It was very hard for the players in the back 3 to show their quality in attack and I felt especially sorry for Rosko Specman, who worked tirelessly in a support role and chasing kicks up and down his wing for very little reward.

Don’t expect the Springboks to be throwing the ball around in the coming years. A physical, defensive, territory-focused game may not be the most attractive rugby to watch, but South Africa do it so damn well.

Rusty

While a defensive performance isn’t the most attractive of things at the best of times, it becomes a hundred times worse when the players are as rusty as the 50 on show in this match. Super Rugby was suspended in mid-March, but unlike New Zealand and Australia, South Africa has not had any top-flight rugby since then and the only players who have were not included as they are based abroad.

While the teams often looked to play the territory game, there were times that they actually tried to played the ball, only for things to come to a swift close due to someone knocking the ball on or throwing a loose pass. Meanwhile a number of lineouts ended with scrappy ball off the top, putting the attacking team under immediate pressure. Even a large portion of the kicking game was questionable, with some deep kicks being fielded too easily and a number of more attacking kicks not paying off.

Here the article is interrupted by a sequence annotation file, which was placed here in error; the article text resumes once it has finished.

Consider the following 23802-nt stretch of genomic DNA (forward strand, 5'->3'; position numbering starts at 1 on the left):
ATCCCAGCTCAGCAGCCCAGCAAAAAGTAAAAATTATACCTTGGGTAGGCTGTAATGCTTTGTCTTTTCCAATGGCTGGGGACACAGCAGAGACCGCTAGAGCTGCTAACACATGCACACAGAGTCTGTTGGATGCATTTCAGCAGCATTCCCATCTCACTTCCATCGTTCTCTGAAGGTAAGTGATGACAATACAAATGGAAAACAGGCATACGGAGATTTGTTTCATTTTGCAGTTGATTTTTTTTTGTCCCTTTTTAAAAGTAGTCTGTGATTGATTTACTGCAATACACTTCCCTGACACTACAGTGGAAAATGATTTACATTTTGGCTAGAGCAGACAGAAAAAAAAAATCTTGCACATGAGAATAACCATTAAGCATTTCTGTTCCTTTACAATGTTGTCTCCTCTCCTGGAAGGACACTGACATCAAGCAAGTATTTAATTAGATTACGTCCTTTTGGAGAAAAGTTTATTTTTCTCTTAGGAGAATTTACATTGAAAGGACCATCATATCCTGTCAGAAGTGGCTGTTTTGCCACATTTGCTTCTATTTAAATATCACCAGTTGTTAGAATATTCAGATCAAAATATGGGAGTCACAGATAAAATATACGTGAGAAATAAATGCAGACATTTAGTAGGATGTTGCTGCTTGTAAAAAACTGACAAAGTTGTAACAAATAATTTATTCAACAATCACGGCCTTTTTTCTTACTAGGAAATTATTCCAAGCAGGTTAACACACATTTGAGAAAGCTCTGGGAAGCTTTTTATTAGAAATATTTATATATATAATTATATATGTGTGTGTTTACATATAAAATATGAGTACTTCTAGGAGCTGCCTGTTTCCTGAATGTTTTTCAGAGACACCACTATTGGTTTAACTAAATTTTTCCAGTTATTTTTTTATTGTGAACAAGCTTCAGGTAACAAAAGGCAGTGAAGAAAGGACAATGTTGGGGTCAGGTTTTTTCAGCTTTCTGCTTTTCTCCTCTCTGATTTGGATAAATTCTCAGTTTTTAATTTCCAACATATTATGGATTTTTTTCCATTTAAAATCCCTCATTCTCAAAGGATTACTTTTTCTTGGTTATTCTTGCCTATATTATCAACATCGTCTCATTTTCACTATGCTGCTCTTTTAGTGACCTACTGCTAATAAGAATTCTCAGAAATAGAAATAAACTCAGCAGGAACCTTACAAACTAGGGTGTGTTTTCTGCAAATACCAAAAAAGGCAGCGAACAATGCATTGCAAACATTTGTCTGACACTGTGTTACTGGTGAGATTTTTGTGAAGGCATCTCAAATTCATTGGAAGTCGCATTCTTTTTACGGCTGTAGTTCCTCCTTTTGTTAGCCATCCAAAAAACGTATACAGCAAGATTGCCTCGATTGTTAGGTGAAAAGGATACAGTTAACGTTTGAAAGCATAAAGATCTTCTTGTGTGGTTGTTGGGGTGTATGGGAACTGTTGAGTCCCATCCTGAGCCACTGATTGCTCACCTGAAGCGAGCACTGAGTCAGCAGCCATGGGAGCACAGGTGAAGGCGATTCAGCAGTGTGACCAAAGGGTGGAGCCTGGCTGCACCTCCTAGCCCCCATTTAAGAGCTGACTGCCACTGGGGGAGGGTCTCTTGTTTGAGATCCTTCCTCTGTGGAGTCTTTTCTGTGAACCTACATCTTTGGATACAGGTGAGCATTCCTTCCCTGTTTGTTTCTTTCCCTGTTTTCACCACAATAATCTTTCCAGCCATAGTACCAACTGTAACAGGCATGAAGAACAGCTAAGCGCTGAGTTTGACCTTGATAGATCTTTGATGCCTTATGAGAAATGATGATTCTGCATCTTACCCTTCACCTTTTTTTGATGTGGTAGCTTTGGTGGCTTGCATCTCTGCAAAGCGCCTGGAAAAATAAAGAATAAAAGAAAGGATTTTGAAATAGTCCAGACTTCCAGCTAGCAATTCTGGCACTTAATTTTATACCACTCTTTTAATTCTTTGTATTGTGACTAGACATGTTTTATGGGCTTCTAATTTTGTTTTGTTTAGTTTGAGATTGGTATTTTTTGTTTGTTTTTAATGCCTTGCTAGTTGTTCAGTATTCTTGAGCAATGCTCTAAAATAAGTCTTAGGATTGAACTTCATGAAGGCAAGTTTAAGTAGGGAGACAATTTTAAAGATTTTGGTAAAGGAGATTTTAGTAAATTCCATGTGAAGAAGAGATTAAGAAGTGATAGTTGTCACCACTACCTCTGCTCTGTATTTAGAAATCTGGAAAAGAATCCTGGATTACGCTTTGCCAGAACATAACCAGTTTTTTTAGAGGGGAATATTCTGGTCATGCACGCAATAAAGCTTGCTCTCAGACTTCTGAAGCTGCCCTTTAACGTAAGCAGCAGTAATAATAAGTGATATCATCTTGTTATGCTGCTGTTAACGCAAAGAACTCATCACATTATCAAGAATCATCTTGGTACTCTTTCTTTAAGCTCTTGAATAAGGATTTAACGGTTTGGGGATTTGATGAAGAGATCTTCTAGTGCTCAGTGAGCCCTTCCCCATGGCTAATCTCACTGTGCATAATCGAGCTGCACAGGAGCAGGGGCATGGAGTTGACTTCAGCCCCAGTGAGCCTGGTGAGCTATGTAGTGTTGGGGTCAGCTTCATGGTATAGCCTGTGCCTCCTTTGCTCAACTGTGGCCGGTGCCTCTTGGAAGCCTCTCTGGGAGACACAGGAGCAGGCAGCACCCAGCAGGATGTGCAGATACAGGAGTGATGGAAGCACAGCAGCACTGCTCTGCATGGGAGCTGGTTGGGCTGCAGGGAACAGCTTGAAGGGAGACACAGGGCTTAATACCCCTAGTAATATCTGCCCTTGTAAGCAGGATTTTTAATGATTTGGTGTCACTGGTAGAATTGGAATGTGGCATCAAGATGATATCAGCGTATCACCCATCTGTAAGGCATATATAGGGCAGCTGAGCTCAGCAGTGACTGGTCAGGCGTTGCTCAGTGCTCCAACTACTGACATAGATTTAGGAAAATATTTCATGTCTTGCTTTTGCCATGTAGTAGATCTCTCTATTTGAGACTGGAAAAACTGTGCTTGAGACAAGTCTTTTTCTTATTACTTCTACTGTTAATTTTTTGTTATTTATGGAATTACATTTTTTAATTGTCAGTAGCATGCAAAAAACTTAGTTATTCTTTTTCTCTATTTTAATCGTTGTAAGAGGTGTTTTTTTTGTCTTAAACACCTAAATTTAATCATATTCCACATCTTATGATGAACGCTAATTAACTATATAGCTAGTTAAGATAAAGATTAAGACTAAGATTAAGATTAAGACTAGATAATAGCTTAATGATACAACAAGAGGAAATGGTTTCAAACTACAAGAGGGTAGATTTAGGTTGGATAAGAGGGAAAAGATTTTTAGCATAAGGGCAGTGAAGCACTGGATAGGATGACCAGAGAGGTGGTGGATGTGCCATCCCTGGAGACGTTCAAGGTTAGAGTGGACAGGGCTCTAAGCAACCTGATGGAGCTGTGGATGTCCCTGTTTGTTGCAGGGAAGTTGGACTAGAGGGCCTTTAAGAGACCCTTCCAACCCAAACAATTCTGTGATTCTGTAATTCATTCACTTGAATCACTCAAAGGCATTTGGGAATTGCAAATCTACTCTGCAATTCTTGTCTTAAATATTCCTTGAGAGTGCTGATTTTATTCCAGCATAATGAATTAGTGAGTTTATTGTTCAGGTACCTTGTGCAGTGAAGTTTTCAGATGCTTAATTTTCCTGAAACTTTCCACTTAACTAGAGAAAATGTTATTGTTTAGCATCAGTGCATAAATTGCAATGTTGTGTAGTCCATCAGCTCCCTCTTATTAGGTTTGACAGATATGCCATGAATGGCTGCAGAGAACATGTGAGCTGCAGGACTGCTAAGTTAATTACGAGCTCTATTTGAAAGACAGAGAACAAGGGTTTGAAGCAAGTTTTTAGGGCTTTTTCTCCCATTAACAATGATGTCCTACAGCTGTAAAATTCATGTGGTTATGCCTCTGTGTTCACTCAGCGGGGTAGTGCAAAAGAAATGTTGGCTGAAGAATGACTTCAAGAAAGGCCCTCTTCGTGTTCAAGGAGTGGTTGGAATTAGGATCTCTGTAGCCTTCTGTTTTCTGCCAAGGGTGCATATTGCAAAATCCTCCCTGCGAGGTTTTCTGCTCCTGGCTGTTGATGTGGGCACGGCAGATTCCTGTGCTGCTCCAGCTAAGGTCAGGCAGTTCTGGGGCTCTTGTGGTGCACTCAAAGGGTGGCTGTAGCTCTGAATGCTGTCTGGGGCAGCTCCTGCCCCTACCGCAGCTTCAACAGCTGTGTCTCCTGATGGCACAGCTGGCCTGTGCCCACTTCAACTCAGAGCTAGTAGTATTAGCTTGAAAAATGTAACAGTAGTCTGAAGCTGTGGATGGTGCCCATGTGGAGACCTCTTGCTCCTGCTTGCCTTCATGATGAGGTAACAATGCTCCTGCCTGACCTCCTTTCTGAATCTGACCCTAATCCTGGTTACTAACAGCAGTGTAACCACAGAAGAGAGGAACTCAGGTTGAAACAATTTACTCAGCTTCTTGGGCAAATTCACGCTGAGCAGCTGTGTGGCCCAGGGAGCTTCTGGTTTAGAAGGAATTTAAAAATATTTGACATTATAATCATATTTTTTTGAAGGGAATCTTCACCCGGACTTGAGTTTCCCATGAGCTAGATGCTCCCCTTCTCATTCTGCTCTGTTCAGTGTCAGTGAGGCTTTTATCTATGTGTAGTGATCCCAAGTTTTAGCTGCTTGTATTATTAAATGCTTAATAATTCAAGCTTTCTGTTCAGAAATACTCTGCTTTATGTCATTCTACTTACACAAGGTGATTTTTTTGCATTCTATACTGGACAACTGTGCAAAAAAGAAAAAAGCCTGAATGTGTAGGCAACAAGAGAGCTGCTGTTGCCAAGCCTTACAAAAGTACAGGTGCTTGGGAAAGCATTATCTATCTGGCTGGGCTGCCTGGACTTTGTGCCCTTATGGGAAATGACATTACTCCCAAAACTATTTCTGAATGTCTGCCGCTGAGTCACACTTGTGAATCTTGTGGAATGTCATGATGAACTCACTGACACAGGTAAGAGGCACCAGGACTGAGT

The Springboks still have time before the Rugby Championship begins, but they don’t have the competitive matches under their belt that the majority of the Australian and New Zealand squad do, and that could harm them in their opening matches.

Missed opportunity

With Handré Pollard currently missing through injury, this was the perfect opportunity for Damian Willemse to stake his claim for the Springboks 10 jersey and potentially even win the starting job ahead of Elton Jantjies. Unfortunately, things didn’t really work out for him.

His kicking off the tee left a lot to be desired, only managing to bisect the posts on 1 of 4 attempts, but that was far from the end of it. He certainly tried to get things going in attack and get the team firing, but too often this came to a quick end as players did not seem to be on his wavelength – though there was a lovely grubber in behind early on that required a wonderful covering tackle from far-side winger Penxe to stop Specman when a try looked likely. And then unfortunately, Willemse found himself spending 10 minutes in the bin having given away a penalty try by pulling back Penxe when he was chasing a kick into the in-goal, and by the time he returned to the pitch, he was moved to 15 as Curwin Bosch had entered the fray.